From within the UKFolkestone Central station is in the town centre and is served by trains from London, and other towns in Kent. Fare and timetable information is available from Southeastern, tel. +44 8457 484950.
By busStagecoach is the bus company that operates in Folkestone. Timetables and fares are available from Stagecoach Buy your ticket from the driver when you board the bus. A £9.50 Mega rider plus ticket gives you unlimited travel within the Folkestone area for a week
Folkestone taxiphone: +44 1303 252000
The Channel Tunnel EntranceObserve from the hills to the northwest of Folkestone - the shuttle trains loading cars and lorries before their undersea trip to France. The Channel Tunnel is described as one of the "Seven Wonders of the Modern World".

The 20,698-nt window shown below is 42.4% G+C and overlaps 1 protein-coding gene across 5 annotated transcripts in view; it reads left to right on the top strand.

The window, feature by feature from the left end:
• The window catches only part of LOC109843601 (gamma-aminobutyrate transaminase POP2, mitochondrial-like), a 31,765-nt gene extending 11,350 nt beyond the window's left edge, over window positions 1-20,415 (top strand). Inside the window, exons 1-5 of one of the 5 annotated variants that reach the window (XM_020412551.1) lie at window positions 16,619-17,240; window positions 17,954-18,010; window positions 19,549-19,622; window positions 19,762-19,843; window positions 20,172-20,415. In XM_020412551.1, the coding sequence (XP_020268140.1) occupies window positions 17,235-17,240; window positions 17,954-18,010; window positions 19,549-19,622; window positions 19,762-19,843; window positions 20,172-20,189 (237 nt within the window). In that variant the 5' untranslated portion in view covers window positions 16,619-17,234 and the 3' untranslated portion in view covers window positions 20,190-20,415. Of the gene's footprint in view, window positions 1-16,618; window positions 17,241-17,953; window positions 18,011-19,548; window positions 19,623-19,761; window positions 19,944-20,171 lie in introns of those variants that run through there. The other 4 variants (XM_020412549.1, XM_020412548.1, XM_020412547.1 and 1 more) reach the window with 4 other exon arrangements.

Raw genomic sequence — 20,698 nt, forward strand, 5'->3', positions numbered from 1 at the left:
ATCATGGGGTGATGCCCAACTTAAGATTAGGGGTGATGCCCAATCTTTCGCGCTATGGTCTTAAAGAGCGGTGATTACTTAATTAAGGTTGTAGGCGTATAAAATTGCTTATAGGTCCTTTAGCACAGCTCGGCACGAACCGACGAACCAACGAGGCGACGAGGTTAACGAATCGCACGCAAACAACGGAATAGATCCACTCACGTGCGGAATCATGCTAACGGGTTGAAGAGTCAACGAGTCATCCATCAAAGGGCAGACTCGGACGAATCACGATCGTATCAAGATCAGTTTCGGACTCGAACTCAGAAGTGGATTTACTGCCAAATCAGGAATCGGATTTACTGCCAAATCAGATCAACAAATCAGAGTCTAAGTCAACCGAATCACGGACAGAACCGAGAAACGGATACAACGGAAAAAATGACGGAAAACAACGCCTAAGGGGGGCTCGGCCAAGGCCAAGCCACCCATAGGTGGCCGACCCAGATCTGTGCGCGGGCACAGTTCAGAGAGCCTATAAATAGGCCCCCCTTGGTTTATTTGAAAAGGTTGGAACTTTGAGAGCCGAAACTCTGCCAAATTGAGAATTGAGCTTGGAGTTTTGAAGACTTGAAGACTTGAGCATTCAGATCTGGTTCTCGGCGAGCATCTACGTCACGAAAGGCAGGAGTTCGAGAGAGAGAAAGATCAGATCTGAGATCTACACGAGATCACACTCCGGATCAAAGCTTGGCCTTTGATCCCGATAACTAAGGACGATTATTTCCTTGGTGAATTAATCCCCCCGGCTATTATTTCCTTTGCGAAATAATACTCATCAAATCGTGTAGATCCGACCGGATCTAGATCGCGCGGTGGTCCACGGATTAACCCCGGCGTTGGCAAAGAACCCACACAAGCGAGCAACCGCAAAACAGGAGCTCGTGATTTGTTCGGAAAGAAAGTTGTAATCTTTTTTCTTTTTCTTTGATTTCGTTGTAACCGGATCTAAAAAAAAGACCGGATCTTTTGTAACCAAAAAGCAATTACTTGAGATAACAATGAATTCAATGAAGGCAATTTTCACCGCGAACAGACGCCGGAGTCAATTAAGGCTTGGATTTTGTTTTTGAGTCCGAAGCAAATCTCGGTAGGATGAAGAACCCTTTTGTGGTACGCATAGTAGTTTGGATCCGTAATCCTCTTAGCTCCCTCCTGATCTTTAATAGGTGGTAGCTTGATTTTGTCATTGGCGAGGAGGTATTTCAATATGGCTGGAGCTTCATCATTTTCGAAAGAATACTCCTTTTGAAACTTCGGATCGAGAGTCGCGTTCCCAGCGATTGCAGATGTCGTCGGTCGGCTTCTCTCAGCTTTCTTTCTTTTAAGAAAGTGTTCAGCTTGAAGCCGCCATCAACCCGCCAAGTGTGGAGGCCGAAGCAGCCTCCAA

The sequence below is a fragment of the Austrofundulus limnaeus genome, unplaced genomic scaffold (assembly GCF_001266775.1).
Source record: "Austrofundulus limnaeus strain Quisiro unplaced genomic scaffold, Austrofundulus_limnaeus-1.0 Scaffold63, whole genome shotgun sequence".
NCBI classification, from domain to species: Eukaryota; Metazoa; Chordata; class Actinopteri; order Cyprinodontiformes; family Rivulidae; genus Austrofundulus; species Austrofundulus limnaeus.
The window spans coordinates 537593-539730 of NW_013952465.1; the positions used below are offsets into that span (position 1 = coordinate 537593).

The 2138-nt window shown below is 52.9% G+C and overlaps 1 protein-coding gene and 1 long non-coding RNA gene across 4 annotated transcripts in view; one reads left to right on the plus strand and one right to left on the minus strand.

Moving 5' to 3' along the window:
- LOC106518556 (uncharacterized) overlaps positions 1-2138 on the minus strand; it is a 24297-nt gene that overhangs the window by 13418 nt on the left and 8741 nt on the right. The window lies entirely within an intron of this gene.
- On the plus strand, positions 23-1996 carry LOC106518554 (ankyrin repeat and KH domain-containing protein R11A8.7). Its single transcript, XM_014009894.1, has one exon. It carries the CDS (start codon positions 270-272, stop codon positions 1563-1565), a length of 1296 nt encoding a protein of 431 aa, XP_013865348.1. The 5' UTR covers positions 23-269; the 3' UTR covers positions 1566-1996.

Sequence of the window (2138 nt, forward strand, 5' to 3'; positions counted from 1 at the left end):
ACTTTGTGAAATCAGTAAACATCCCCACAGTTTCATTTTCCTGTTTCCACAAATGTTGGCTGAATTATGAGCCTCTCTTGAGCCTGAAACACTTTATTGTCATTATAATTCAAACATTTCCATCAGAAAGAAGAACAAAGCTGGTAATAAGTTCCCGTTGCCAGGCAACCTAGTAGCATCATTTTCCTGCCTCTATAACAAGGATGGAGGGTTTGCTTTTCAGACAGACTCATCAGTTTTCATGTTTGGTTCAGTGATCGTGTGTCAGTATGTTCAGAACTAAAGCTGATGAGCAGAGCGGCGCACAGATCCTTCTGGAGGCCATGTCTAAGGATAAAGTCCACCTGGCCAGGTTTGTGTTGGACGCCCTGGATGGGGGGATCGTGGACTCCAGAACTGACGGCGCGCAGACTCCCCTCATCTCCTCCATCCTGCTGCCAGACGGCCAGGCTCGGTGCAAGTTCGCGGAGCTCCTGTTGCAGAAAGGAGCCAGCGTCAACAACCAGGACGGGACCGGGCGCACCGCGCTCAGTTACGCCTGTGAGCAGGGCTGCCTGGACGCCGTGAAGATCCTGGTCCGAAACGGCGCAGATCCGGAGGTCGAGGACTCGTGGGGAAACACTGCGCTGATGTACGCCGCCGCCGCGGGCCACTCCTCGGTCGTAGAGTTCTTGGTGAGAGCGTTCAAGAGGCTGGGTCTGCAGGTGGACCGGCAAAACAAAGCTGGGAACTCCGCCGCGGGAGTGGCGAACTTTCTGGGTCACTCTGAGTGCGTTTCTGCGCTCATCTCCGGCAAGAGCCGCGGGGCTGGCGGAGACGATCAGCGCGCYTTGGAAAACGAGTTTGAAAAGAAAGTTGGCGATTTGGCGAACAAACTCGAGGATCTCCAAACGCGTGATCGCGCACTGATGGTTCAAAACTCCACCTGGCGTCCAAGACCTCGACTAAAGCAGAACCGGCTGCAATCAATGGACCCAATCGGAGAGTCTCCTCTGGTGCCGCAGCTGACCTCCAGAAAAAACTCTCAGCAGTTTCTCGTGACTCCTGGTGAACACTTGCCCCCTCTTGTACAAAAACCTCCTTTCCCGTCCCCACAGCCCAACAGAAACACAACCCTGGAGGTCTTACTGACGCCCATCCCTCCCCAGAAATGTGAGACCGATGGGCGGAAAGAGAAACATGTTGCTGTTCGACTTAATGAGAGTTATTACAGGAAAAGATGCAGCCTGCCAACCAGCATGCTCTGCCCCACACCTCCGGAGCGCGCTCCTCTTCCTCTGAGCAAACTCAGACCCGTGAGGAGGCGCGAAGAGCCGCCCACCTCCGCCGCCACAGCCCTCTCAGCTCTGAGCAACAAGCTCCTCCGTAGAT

Battle of Britain MemorialA very touching memorial dedicated to the men who fought and died in Britain's most desperate hour. Vintage airplanes are also on display.
Lower Leas Coastal ParkOpen all year round, this is a wonderful seaside park containing an amphitheatre that provides free entertainment (mostly music and theatre) all throughout each summertime. Arrive early if you want to find a good seat! There is a large children's adventure play area along the seafront, suitable for most ages. The beaches throughout Kent, including Folkestone and Shepway have won awards for cleanliness and adhere strictly to European water quality standards
Ride the Cliff LiftVictorian engineered water-powered carriage ride, open weekends for transport between The Leas promenade and the stony beach/Lower Leas Coastal Park. (This lift is always under threat of closure, and so I would check before planning to use it).